Unlike Kashmir’s summer of discontent (2010), this summer, by far, has been calm and economically productive for the state. Already, 140,000 tourists have visited the famous tulip gardens of Srinagar and reports say that hotels and houseboats are booked till July. So the obvious question now would be: are we seeing a turnaround for the better after decades of endless strife? The unfortunate part is that there are no clear answers. Even the most optimistic among us would say that one swallow does not a summer make. That is because Kashmir’s peace is linked to not only its relationship with New Delhi, the aspiration of the people, the performance of the State apparatus but also with what is happening next door. It is in this backdrop that one must assess the report of the three Kashmir interlocutors — Dileep Padgaonkar, Radha Kumar and MM Ansari. The report of the team, which was appointed in 2010, was made public last week. The contents of the report are an outcome of the interlocutors’ interactions with more than 700 delegations held in 22 districts of the state and three round-table conferences, two in Srinagar and one in Jammu. While it has been panned by many, some even saying that New Delhi keeps the pot boiling even during peace times, one must remember that it was never supposed to be a magic wand to solve the myriad issues that beset Kashmir. It was set up to understand what Kashmiris want and the way forward for resolving the state’s issues.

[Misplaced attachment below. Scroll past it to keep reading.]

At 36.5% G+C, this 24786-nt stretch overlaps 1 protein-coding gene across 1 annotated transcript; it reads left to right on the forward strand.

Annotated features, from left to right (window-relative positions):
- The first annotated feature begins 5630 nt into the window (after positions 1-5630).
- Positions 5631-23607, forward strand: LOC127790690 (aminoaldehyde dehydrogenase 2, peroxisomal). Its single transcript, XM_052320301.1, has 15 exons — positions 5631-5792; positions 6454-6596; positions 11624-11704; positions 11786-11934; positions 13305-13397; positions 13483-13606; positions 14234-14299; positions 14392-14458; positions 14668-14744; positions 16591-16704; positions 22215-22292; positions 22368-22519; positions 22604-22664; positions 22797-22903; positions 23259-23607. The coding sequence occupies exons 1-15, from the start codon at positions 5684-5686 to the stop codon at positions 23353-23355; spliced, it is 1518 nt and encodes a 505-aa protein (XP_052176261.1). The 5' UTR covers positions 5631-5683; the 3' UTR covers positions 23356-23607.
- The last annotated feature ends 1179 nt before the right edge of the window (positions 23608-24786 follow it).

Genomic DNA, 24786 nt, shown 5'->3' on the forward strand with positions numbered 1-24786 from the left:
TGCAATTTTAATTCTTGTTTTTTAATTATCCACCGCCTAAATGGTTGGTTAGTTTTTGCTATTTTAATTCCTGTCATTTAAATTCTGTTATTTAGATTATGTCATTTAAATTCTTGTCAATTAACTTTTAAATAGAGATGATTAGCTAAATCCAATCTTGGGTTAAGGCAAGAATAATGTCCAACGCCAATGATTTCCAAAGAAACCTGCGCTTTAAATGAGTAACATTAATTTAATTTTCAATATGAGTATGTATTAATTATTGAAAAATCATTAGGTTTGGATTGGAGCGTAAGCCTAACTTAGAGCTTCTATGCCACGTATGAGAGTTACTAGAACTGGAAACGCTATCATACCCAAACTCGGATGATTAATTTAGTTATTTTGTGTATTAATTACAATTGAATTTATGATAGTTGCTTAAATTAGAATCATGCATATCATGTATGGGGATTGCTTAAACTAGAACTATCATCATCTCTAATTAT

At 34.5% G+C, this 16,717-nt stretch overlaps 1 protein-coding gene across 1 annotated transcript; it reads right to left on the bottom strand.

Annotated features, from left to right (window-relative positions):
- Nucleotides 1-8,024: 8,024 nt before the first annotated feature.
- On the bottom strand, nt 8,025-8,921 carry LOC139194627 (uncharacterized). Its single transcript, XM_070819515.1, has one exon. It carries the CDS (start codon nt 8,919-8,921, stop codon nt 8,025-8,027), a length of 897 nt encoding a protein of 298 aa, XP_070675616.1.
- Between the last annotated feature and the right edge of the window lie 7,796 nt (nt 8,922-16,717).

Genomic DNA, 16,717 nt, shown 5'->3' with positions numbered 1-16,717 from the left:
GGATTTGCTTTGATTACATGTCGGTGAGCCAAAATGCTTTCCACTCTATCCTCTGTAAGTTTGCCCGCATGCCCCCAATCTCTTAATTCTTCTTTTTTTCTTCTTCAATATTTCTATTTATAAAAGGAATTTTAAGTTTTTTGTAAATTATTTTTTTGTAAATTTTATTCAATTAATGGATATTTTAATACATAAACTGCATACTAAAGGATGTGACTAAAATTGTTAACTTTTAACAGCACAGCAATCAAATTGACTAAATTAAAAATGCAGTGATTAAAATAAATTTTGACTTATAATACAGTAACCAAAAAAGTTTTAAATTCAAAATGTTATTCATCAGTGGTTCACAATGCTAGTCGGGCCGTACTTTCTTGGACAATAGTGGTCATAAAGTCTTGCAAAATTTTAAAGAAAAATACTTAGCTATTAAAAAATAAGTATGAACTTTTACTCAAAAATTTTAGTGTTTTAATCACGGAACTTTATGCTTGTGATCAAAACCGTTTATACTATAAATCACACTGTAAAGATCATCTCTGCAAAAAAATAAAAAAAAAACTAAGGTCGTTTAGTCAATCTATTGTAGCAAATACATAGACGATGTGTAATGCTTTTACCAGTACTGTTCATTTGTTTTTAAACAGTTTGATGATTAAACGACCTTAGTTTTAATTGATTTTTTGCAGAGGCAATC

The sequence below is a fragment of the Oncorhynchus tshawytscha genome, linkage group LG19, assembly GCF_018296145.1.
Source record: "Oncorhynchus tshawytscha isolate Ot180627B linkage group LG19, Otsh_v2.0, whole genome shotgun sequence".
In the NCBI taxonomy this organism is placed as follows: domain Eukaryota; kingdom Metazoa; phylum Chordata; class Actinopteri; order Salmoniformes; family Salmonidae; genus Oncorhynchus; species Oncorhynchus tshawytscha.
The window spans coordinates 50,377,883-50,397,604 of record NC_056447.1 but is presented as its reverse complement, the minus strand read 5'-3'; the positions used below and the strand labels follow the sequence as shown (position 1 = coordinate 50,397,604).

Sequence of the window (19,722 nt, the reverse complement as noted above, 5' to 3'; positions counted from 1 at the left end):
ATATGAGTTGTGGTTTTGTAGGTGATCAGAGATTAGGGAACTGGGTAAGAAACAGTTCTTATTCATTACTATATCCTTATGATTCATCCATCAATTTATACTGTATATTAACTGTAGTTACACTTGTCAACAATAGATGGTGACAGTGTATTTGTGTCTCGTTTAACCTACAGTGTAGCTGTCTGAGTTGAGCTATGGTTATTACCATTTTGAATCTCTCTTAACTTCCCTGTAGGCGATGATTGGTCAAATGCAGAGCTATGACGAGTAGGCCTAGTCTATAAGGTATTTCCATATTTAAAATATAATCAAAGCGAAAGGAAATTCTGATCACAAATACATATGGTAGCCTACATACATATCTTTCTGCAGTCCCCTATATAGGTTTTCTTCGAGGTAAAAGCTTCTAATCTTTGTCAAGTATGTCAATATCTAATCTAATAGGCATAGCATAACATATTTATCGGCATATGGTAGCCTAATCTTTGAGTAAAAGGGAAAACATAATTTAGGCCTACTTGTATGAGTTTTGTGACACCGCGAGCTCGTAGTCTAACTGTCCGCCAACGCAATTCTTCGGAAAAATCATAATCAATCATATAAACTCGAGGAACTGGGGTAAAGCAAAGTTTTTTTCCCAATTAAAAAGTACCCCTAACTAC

The report proposes a “new compact” with the people of the state, with three components — political, economic and social and cultural; rules out a return to the pre-1953 position; favours the setting up of a constitutional panel to review all central Acts and articles to the state extended after 1952; deals with Centre-state relations and internal devolution of powers and suggests a roadmap listing confidence-building measures that include review of the Disturbed Areas Act and a re-appraisal of the application of the controversial Armed Forces Special Powers Act. It also talks of finessing Article 370 and proper devolution of power and hassle-free movement of people and goods across the LoC. Among the confidence-building measures (CBMs), it talks of initiating an inter- and intra-Kashmir dialogue. Among the economic CBMs, it talks of better educational and health policies.
While it is true that many of the suggestions are not mint-fresh and should have been part of a normal governing process, this report must be seen as a beginning of the healing process. It is a step forward on the path everyone agreed to walk in 2010. While chief minister Omar Abdullah is yet to comment on the report, the PDP spokesman, Nayeem Akhtar, was more forthcoming: “A lot of resolution literature has been generated, but what is important is the implementation and follow up”. This is what Kashmir requires without delay. The ball has been set rolling, now it must not be stopped at any cost.